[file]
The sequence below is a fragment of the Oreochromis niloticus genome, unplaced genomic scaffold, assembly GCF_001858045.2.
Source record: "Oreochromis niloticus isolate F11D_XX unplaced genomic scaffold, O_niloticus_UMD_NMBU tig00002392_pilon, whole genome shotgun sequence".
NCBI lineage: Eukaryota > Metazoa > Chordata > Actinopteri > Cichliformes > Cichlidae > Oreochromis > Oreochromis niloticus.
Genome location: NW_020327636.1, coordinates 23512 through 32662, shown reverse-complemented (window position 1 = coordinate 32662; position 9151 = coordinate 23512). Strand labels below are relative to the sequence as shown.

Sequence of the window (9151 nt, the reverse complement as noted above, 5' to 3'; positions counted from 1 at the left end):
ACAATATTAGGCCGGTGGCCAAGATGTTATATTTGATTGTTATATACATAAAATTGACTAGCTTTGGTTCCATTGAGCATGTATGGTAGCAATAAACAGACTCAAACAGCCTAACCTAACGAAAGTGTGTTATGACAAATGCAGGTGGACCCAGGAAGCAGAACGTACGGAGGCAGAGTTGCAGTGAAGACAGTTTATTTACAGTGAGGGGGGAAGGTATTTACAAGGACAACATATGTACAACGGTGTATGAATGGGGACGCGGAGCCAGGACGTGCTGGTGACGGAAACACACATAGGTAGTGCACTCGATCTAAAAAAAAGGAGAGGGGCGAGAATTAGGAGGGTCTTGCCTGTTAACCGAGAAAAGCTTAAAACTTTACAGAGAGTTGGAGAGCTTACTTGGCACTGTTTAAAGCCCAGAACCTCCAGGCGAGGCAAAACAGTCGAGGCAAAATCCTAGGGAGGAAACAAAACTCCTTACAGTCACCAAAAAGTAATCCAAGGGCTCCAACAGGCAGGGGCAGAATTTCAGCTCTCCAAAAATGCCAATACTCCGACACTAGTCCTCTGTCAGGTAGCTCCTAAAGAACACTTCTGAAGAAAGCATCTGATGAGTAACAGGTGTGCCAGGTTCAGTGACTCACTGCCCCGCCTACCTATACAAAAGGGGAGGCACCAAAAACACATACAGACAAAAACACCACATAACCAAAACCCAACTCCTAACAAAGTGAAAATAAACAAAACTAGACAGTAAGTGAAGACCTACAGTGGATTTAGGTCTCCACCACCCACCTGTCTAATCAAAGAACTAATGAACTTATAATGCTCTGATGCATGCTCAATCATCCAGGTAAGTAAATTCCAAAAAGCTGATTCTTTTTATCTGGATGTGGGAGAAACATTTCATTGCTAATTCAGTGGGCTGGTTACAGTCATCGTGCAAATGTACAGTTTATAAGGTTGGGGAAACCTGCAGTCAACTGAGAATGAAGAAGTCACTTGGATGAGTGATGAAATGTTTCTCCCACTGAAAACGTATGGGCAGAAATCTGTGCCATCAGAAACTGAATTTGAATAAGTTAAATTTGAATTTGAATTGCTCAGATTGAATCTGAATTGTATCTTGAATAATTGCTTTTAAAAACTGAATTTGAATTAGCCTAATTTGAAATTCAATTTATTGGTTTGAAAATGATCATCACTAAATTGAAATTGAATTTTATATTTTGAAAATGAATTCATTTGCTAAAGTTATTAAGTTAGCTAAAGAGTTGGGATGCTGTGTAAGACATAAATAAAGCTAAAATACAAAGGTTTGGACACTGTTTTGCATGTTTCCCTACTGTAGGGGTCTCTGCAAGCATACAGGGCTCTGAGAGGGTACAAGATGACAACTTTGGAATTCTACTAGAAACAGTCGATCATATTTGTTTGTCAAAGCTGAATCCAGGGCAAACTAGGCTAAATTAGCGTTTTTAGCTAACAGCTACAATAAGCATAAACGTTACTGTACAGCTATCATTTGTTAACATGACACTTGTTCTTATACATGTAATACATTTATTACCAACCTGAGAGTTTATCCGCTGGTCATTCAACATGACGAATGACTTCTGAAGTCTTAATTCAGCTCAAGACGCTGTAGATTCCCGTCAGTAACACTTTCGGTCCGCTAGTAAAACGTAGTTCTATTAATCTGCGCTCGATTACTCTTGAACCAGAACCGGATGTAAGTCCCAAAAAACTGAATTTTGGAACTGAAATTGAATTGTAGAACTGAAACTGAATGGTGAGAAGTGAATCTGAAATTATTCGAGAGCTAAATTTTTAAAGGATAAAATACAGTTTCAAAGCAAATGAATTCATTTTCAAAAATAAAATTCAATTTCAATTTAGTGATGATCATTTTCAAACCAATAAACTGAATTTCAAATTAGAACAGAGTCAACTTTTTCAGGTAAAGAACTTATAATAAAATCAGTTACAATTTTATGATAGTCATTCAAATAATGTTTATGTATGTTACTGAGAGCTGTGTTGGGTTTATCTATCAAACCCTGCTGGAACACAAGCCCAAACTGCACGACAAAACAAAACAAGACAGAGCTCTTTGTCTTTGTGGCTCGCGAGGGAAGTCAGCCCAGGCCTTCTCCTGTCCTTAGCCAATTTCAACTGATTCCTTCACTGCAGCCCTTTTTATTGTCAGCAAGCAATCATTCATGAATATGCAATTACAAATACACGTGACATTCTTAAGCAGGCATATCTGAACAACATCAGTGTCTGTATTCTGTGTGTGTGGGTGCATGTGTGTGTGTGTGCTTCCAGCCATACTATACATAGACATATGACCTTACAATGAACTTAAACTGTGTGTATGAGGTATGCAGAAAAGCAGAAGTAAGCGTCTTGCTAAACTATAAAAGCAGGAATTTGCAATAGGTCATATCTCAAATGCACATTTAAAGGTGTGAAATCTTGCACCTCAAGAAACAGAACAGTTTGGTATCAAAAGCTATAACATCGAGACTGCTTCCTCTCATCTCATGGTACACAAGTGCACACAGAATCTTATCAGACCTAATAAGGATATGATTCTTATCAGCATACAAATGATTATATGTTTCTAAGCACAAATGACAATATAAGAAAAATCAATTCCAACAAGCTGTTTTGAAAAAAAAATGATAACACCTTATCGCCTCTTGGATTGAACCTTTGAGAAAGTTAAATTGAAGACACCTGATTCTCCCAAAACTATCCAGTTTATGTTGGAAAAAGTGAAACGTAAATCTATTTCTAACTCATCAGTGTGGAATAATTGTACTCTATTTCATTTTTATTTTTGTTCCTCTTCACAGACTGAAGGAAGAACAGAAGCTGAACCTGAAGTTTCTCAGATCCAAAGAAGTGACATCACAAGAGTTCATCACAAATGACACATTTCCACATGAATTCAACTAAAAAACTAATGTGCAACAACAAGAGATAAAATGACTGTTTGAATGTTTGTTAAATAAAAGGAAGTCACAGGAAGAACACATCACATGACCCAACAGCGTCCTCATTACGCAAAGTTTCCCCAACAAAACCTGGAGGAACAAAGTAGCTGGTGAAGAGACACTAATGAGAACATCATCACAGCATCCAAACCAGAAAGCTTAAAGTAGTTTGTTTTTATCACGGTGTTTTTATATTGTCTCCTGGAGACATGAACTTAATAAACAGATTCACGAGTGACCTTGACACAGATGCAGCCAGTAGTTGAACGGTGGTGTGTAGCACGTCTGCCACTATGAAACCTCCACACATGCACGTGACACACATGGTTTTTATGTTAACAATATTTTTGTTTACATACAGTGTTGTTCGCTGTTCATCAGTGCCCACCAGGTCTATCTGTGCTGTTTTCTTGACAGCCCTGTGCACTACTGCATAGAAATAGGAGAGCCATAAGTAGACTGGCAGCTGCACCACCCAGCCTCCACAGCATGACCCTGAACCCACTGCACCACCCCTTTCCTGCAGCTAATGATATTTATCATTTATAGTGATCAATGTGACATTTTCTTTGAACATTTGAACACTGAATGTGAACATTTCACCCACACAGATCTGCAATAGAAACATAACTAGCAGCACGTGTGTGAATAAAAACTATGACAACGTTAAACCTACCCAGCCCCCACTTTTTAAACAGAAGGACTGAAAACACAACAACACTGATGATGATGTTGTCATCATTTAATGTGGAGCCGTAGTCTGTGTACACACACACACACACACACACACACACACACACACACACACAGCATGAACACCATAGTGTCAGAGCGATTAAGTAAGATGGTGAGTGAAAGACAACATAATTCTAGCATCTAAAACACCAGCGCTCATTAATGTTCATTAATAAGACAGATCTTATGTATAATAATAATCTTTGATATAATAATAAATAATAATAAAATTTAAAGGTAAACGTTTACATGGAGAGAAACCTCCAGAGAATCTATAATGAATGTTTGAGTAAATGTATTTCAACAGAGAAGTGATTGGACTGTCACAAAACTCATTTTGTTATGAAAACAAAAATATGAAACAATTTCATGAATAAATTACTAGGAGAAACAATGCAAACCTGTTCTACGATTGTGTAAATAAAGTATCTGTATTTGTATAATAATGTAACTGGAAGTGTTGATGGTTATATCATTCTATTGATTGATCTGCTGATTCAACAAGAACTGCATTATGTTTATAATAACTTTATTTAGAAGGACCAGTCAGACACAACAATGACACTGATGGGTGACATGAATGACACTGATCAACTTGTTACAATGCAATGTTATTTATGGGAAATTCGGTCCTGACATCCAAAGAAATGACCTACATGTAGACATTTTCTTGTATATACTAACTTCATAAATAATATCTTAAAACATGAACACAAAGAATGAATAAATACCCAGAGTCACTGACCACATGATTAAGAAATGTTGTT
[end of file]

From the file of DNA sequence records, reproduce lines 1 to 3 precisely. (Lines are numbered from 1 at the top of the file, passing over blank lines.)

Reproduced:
The sequence below is a fragment of the Oreochromis niloticus genome, unplaced genomic scaffold, assembly GCF_001858045.2.
Source record: "Oreochromis niloticus isolate F11D_XX unplaced genomic scaffold, O_niloticus_UMD_NMBU tig00002392_pilon, whole genome shotgun sequence".
NCBI lineage: Eukaryota > Metazoa > Chordata > Actinopteri > Cichliformes > Cichlidae > Oreochromis > Oreochromis niloticus.